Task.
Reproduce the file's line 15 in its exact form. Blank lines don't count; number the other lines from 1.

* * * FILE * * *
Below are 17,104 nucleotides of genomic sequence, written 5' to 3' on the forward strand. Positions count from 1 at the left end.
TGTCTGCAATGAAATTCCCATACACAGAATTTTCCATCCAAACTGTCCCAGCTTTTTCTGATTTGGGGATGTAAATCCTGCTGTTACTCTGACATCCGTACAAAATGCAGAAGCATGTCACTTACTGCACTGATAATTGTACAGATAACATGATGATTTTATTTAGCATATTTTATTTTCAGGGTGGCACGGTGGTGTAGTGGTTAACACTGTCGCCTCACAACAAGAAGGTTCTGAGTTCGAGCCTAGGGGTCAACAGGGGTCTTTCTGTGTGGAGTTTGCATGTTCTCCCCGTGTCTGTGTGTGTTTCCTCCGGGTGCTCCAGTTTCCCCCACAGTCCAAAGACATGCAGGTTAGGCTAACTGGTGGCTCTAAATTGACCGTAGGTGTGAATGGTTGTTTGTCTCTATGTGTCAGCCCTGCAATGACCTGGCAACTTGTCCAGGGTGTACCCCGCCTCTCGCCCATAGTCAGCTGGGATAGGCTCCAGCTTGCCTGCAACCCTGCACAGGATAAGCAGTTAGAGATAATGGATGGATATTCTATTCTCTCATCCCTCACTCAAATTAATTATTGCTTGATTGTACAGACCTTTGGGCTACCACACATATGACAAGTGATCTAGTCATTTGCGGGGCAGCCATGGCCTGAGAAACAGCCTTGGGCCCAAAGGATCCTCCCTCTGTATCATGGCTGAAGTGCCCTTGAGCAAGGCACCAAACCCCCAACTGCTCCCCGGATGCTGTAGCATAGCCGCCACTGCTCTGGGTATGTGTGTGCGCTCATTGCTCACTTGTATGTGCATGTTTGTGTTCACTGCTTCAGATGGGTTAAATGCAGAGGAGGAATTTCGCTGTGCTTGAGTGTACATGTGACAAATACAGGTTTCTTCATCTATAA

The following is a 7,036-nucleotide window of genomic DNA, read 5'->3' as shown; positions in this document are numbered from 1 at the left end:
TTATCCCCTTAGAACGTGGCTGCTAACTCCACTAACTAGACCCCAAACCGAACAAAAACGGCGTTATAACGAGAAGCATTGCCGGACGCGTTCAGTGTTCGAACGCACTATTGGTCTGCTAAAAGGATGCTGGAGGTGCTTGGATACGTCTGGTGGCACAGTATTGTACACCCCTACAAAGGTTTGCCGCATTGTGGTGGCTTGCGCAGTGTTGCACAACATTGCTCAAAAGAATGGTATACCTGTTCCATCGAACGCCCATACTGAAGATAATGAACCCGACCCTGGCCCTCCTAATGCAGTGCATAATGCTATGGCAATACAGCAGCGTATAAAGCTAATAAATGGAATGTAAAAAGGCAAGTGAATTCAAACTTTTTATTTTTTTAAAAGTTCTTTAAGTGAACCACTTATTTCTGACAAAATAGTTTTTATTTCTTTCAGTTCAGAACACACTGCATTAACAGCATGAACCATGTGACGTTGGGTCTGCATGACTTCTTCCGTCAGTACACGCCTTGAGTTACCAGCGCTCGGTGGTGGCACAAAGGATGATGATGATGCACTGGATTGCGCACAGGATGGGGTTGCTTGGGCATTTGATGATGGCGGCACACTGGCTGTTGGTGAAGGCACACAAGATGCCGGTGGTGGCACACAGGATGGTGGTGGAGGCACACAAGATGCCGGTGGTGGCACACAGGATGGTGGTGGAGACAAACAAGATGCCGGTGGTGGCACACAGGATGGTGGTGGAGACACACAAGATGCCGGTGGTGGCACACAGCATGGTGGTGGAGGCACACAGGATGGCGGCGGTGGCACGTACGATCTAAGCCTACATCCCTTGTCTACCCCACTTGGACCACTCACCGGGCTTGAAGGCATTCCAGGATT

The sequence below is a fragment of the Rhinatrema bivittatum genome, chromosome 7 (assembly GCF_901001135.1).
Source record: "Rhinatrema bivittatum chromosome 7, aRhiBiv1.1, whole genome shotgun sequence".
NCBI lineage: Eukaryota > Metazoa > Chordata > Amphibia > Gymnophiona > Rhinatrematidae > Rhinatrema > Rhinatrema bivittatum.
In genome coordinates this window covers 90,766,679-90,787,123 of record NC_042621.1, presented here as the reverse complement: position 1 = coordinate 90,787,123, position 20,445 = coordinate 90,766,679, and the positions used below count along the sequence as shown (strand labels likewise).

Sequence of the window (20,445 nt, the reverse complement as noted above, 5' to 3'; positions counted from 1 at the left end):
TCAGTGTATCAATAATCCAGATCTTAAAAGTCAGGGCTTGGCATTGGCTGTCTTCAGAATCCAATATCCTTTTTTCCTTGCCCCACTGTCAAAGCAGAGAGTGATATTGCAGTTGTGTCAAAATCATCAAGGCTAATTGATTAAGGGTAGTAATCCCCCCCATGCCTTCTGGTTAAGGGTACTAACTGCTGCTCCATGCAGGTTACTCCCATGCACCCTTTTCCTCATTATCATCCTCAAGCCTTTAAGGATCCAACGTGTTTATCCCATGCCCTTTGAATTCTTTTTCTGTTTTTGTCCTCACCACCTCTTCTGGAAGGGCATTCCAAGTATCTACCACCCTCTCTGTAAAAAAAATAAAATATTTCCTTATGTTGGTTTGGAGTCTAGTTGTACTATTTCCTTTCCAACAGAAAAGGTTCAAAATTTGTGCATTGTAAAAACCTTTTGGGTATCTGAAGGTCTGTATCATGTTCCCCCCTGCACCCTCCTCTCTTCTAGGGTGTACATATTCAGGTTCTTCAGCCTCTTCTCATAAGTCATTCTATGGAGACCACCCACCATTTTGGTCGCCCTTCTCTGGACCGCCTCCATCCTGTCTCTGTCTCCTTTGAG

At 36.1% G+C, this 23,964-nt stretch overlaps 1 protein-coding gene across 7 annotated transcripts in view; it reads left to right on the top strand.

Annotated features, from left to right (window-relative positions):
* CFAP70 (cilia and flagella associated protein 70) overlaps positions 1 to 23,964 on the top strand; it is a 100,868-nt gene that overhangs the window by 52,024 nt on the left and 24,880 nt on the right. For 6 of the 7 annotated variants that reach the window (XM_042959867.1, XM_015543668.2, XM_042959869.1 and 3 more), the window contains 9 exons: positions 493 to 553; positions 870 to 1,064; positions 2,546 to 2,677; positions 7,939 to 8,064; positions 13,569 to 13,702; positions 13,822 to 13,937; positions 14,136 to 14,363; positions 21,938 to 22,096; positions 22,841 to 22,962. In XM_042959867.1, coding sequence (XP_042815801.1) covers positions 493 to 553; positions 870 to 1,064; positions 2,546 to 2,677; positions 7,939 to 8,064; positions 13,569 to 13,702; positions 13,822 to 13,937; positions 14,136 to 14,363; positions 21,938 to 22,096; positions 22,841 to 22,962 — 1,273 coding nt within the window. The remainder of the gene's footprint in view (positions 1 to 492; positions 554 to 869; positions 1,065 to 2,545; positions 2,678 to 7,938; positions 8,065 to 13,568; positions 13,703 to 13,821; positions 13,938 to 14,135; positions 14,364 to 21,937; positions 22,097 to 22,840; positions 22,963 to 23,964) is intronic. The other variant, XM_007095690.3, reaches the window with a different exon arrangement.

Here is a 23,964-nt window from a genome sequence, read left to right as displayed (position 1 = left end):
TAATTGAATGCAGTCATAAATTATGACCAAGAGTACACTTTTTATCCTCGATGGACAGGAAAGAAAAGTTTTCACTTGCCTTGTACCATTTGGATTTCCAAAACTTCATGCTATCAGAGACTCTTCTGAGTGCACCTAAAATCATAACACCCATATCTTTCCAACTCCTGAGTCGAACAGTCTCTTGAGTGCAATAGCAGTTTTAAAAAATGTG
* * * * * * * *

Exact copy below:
TAATTGAATGCAGTCATAAATTATGACCAAGAGTACACTTTTTATCCTCGATGGACAGGAAAGAAAAGTTTTCACTTGCCTTGTACCATTTGGATTTCCAAAACTTCATGCTATCAGAGACTCTTCTGAGTGCACCTAAAATCATAACACCCATATCTTTCCAACTCCTGAGTCGAACAGTCTCTTGAGTGCAATAGCAGTTTTAAAAAATGTG